By Kendra Jones |
Senior students taking a public relations campaigns class shared their knowledge on medical volunteer tourism as they spoke to York College students and community members on April 21.
Health wagon, a non-profit organization that serves in six counties in southwestern Virginia, focusing on helping those with medical needs, served as a topic for the class and was presented to York College. In the Appalachian Mountains, poverty struck society because of the layoffs from coal mines. This affected the ability for people living in the area to afford medical expenses. Victims of natural disasters and people living in third world countries are also unable to pay medical expenses.
Brenna Davis, a senior public relations major, said that she was influenced to study medical volunteer tourism because she is passionate about volunteering; one day she would love to join the Peace Corps.
Davis spoke about a mobile clinic that visits every couple of months to Virginia and the two women who run it; they grew up and went to medical school together. It is “so important to have those volunteers,” said Davis. She said that there are people working full time and earning minimum wage, but this is not enough to afford medical expenses.
“I hope this makes people realize that there are people in the world that can’t afford medical care; however there are a lot of them in the United States that need care too,” said Taylor Gamber, a senior public relations major.
Those that participate in medical volunteer tourism pay for their own travel, lodging and activity expenses. The time for volunteering ranges from a few days to a few months, depending how much help the organization needs, and medically educated volunteers typically work from 9 a.m. to 5 p.m. doing medical examinations and prescriptions, while others work with data and organization.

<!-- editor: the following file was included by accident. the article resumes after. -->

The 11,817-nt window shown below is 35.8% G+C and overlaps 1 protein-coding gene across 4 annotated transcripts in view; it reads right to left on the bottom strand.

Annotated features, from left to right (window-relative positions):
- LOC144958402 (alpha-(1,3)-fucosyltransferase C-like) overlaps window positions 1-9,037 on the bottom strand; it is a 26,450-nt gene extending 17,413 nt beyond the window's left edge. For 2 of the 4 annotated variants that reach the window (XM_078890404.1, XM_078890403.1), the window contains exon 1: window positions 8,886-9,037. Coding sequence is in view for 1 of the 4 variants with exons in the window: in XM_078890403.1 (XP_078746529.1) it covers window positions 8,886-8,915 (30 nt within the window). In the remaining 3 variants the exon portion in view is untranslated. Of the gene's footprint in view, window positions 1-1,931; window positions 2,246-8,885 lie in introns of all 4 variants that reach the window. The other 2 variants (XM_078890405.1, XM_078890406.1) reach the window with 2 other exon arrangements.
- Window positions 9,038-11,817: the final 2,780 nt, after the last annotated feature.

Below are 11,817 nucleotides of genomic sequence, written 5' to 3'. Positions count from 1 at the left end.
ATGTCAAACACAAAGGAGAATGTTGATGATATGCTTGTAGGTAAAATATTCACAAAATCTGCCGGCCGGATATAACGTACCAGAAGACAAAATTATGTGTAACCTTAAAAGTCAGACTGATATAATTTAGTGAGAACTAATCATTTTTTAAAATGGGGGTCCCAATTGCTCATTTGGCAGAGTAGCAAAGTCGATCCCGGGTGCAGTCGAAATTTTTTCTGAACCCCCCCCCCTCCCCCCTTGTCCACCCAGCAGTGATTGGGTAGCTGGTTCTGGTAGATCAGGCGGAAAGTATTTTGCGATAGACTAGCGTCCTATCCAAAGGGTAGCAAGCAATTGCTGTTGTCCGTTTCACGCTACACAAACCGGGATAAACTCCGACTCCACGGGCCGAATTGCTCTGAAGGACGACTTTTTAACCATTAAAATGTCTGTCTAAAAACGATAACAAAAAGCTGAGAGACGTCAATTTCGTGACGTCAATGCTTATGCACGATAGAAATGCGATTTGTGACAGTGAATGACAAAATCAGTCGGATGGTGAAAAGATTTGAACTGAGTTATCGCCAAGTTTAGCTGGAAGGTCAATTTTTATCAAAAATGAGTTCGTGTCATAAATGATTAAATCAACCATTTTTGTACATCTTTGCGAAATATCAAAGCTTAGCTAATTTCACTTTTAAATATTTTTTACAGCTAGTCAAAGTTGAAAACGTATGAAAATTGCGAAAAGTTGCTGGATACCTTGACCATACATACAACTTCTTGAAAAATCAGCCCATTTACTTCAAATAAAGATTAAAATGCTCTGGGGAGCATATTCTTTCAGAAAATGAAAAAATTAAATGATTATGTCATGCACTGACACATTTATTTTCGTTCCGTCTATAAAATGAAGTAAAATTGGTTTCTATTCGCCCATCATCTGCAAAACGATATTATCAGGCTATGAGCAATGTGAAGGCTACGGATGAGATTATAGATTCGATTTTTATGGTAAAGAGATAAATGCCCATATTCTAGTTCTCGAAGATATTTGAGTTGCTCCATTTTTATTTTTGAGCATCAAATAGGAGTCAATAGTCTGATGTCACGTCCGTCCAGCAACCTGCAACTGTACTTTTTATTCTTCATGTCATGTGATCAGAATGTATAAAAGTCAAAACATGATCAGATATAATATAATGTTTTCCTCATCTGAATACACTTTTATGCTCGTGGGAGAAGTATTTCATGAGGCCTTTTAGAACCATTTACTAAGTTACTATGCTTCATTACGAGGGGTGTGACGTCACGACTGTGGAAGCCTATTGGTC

Throughout the students’ presentation of the topic, they reminded the audience that there is more volunteer work than just performing medical procedures.
While medical practitioners provide primary care to patients, anyone can help with “pre-exam interviews, filing, assisting with reports or answering phones,” said the informational pamphlet that the student speakers distributed.
Referring to what Gamber would potentially do to volunteer, she said, “Help day to day—there are a lot of activities you can do without administering medicines and procedures.”Gamber said that she would definitely want to become involved with medical volunteer tourism by scheduling patients’ appointments, organizing paperwork, promoting the organization and completing any public relation assignments.
Medical volunteer tourism benefits people by allowing them to build on to their resume, giving them career insight, helping others in need and giving volunteers a sense of purpose. While collecting these benefits by helping with data entries, cleaning, organizing, doing paperwork or by providing medical attention to patients, if you have an education in medicine, medical volunteer tourism provides “quality and compassionate free healthcare to communities in need,” said Davis.
Local volunteer opportunities will be available on May 5 at Mothers Against Drunk Driving and on July 7 to 8 at the Relay for Life of Hanover.
For more information visit thehealthwagon.org, or email firstname.lastname@example.org.
Featured image: Tykey Collins, Taylor Gamber, James Arrison (from left to right) presented the informational session on Medical Volunteer Tourism, photo by Kendra Jones.